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Why Sessions Suing California May Have Done Democrats a Favor

It may be years before the courts decide the Trump administration's lawsuit that seeks to overturn California's sanctuary laws, but the political impact will be felt in just months. And it likely won't help Republicans.

By Joe Garofoli

It may be years before the courts decide the Trump administration's lawsuit that seeks to overturn California's sanctuary laws, but the political impact will be felt in just months. And it likely won't help Republicans.

U.S. Attorney General Jeff Sessions ramped up the political tension Wednesday when he told a law enforcement gathering in Sacramento that California "is using every power it has -- and powers it doesn't -- to frustrate federal law enforcement. So you can be sure I'm going to use every power I have to stop them."

His underlying message will frighten immigrant communities and should energize Latino voters, who already overwhelmingly vote for Democrats. That could be a welcome boon for Democrats in the June primary election, because fewer Latinos vote in midterm elections than during presidential years.

And Republican candidates will feel pain as they embrace Trump's law-and-order stance to try to attract conservative primary voters, an embrace that will move them further from California's political mainstream should they advance to the general election in November.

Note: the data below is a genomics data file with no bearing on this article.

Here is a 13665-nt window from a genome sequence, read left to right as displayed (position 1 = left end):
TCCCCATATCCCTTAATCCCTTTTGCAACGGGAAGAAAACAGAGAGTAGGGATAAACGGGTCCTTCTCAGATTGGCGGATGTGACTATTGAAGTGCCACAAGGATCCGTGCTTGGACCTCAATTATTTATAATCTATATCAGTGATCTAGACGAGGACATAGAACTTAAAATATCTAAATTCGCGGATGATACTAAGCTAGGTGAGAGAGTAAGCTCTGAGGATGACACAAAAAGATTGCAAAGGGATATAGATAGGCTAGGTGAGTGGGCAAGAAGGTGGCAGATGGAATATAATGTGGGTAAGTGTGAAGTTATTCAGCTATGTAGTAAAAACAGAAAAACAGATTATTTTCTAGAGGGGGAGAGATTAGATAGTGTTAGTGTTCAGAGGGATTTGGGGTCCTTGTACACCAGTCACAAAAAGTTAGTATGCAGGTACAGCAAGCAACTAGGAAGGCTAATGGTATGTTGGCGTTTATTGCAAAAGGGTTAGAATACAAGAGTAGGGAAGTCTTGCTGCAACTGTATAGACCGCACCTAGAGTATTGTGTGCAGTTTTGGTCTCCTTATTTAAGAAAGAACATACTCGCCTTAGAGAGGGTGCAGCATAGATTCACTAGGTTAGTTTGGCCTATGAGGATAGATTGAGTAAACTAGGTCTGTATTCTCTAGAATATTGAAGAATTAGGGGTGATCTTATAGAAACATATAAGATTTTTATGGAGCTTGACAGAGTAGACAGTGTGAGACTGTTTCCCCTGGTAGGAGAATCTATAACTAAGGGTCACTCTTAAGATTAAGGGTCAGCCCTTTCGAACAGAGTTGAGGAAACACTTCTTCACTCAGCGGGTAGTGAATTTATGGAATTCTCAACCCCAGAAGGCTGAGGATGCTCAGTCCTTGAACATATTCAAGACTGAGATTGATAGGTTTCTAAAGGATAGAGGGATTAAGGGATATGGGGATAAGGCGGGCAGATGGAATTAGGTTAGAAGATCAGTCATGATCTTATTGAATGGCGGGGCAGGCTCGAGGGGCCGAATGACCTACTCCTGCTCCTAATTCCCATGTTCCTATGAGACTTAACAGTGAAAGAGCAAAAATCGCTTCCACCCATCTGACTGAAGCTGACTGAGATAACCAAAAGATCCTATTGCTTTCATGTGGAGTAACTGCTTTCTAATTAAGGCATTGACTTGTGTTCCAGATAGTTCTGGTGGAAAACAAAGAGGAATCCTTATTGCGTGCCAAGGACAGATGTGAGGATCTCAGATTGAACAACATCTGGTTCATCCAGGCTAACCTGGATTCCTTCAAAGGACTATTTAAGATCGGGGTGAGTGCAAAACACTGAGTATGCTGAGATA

"Politically, what it does is help Democrats by mobilizing Latino voters," said Luis Alvarado, a GOP strategist and president of the Latino Legislative Roundtable. "As I listened to Jeff Sessions speak, I imagined TV commercials on behalf of Democrats in the state."

While some analysts predict that the increasing threat of immigration raids has energized Latino voters in recent elections in Texas and Virginia, GOP strategist and Latino vote expert Mike Madrid said "that's not really excitement. Being 'energized' usually means you're happy. These people are voting out of anger and fear. And California is the mother lode of that. This will absolutely affect the outcome of races in California in June."

Overall, 58 percent of likely California voters, including 53 percent of independent voters, 54 percent of whites and 80 percent of Latinos, support sanctuary city policies, according to a January survey by the nonpartisan Public Policy Institute of California.